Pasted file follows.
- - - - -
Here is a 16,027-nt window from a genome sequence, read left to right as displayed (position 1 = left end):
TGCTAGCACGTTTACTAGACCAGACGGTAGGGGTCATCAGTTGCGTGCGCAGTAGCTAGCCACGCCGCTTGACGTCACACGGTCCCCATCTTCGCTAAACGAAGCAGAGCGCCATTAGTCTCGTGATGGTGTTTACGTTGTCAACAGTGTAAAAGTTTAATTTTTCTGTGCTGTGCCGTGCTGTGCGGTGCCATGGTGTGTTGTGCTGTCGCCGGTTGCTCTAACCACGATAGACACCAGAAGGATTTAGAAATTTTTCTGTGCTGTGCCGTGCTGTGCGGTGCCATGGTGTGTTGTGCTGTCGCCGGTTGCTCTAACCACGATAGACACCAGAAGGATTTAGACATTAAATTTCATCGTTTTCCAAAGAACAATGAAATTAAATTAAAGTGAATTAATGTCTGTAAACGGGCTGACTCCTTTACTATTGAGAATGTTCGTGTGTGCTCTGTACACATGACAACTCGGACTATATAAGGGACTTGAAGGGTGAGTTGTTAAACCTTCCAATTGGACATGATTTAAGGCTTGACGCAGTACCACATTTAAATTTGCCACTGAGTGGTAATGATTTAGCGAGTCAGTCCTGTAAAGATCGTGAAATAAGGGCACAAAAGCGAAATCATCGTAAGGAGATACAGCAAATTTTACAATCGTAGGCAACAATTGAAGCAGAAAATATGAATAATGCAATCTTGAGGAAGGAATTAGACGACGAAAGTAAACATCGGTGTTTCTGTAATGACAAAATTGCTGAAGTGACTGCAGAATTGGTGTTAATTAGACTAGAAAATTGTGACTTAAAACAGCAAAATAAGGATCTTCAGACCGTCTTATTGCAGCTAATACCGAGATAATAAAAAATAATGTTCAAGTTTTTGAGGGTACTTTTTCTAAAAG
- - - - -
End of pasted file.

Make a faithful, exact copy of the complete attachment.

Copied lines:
Here is a 16,027-nt window from a genome sequence, read left to right as displayed (position 1 = left end):
TGCTAGCACGTTTACTAGACCAGACGGTAGGGGTCATCAGTTGCGTGCGCAGTAGCTAGCCACGCCGCTTGACGTCACACGGTCCCCATCTTCGCTAAACGAAGCAGAGCGCCATTAGTCTCGTGATGGTGTTTACGTTGTCAACAGTGTAAAAGTTTAATTTTTCTGTGCTGTGCCGTGCTGTGCGGTGCCATGGTGTGTTGTGCTGTCGCCGGTTGCTCTAACCACGATAGACACCAGAAGGATTTAGAAATTTTTCTGTGCTGTGCCGTGCTGTGCGGTGCCATGGTGTGTTGTGCTGTCGCCGGTTGCTCTAACCACGATAGACACCAGAAGGATTTAGACATTAAATTTCATCGTTTTCCAAAGAACAATGAAATTAAATTAAAGTGAATTAATGTCTGTAAACGGGCTGACTCCTTTACTATTGAGAATGTTCGTGTGTGCTCTGTACACATGACAACTCGGACTATATAAGGGACTTGAAGGGTGAGTTGTTAAACCTTCCAATTGGACATGATTTAAGGCTTGACGCAGTACCACATTTAAATTTGCCACTGAGTGGTAATGATTTAGCGAGTCAGTCCTGTAAAGATCGTGAAATAAGGGCACAAAAGCGAAATCATCGTAAGGAGATACAGCAAATTTTACAATCGTAGGCAACAATTGAAGCAGAAAATATGAATAATGCAATCTTGAGGAAGGAATTAGACGACGAAAGTAAACATCGGTGTTTCTGTAATGACAAAATTGCTGAAGTGACTGCAGAATTGGTGTTAATTAGACTAGAAAATTGTGACTTAAAACAGCAAAATAAGGATCTTCAGACCGTCTTATTGCAGCTAATACCGAGATAATAAAAAATAATGTTCAAGTTTTTGAGGGTACTTTTTCTAAAAG